After the modification described in the previous log I let the “adjustment” and calibration procedure run again. 5 days later I repeated the calibration (without doing the adjustment). As before, all measurements are performed with an Agilent 34401A 6.5 digit multimeter.
Accuracy of the resistance
First up is a diagram that shows the absolute value of the deviation of the measurement from the setpoint. The tested values are grouped as follows:
- Calibration points: There are 55 calibration points (0 Ω, 1 Ω, 2 Ω, .., 9 Ω; 10 Ω, 20 Ω, .., 90 Ω; 100 Ω, 200 Ω, .., 900 Ω; 1 kΩ, 2 kΩ, .., 9 kΩ; 10 kΩ, 20 kΩ, .., 90 kΩ; 100 kΩ, 200 kΩ, .., 900 kΩ). In the diagram, all calibration points are connected via lines for visual purposes only. This does NOT imply that we can estimate the deviation for setpoints between two calibration points by looking at this line.
- Validation points: These are 9 randomly selected values per decade for the upper five decades. All values of the first decade are already included in the calibration points. This results in 45 additional points. Validation points are not connected by a line.
The diagram includes curves for the following scenarios:
- UNCAL@4W: The programmable resistor is used in its uncalibrated mode, where the user selectable setpoint equals the hardware setpoint. If, for example, the user enters 130 kΩ, the 6th decade would be in the 100kΩ, the 5th decade in the 30kΩ and all other decades in the shorted position. Also, the display logic ignores the calibration constants and shows 130.000 kΩ. (The input LED switches to red in order to indicate the uncalibrated mode.) For the diagram shown, the measurement was performed using a four-wire resistance measurement
- 2W: In the calibrated two-wire mode, the programmable resistor uses the two-wire calibration constants to optimize the hardware setpoint so that the actual resistance value is as close to the setpoint as possible. The calibration in this scenario is also performed using two-wire measurements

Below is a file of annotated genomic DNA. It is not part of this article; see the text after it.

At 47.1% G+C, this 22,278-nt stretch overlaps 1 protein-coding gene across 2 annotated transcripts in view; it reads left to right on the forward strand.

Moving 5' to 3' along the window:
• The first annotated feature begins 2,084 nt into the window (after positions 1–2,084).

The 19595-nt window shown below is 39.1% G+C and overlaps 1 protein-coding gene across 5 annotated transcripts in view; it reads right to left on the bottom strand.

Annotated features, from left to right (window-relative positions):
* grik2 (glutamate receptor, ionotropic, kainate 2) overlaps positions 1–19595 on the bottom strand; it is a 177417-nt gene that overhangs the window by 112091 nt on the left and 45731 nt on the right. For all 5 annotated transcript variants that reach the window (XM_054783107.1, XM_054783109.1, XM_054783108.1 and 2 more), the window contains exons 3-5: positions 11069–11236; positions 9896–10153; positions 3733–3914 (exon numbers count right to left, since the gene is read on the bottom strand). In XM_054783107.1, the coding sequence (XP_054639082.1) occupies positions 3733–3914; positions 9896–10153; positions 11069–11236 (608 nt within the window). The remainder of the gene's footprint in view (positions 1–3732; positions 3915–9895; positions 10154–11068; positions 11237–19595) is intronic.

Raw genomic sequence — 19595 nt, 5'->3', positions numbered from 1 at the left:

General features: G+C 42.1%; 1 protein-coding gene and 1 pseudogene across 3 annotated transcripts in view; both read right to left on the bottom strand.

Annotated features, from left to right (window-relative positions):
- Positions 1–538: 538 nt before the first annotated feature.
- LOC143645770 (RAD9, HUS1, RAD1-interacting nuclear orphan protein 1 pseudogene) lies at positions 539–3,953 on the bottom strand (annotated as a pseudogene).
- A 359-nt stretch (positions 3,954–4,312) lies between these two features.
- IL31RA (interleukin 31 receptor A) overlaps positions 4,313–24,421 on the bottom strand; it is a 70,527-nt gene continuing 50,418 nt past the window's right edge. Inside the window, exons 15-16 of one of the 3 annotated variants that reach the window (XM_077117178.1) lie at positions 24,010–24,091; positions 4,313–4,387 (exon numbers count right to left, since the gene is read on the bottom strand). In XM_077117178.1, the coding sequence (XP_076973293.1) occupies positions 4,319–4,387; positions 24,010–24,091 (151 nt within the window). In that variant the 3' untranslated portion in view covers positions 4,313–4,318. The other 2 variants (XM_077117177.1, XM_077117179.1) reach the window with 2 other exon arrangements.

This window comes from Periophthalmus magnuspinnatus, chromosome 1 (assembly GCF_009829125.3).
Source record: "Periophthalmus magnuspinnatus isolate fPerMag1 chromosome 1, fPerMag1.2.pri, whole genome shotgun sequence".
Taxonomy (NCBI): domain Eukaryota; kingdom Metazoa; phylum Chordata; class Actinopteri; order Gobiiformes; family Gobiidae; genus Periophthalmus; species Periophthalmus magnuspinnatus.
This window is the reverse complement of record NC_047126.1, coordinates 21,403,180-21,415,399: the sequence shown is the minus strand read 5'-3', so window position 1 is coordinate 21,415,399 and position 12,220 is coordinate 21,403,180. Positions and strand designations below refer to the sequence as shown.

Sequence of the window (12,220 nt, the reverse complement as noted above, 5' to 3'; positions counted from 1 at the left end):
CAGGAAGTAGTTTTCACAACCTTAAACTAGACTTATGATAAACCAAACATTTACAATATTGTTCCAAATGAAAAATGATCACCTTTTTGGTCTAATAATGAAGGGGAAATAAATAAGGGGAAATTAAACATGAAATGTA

- 4W: In the calibrated four-wire mode, the programmable resistor uses the four-wire calibration constants to optimize the hardware setpoint so that the actual resistance value is as close to the setpoint as possible. The calibration in this scenario is also performed using four-wire measurements
There are two curves to assess whether/which specifications can be fulfilled:
- In order to compare the results with the requirements defined in the project description, the diagram shows a curve where the absolute value of the deviation would be equal to 0.5% of value + 0.3 Ω
- A second curve narrows the spec down to 0.1% of value + 0.15 Ω
The programmable decade resistor is not perfect. Neither is my test setup. I use an Agilent 34401A 6.5 digit multimeter for my measurements. The calibration string of the unit used for this particular calibration shows "9 NOV 2001 23.9C". I have done a plausibility check with a 1 kΩ Vishay 0.005% 2ppm/K precision resistor and it measured surprisingly close to spot on (yeah, it's only one range). Also, I have a second 34401A that shows generally very similar values, so I'm confident that the Agilent 34401A has no obvious defect. But let's be clear: That's just the best I can do right now in terms of absolute accuracy. But even if the meter had a recent successful calibration, the DMM is not perfect. Therefore the diagram includes three curves that characterize the accuracy we can expect from the Agilent 34401A multimeter (absolute value; measured values could deviate in positive as well as negative direction by the amount indicated). These are based on a Keysight datasheet ("published in USA, July 8, 2022"). With all these things out of the way, here is the diagram:
Absolute value of the deviation between the setpoint and the value indicated by the Agilent 34401A multimeter. Connecting lines between data points for visual purposes only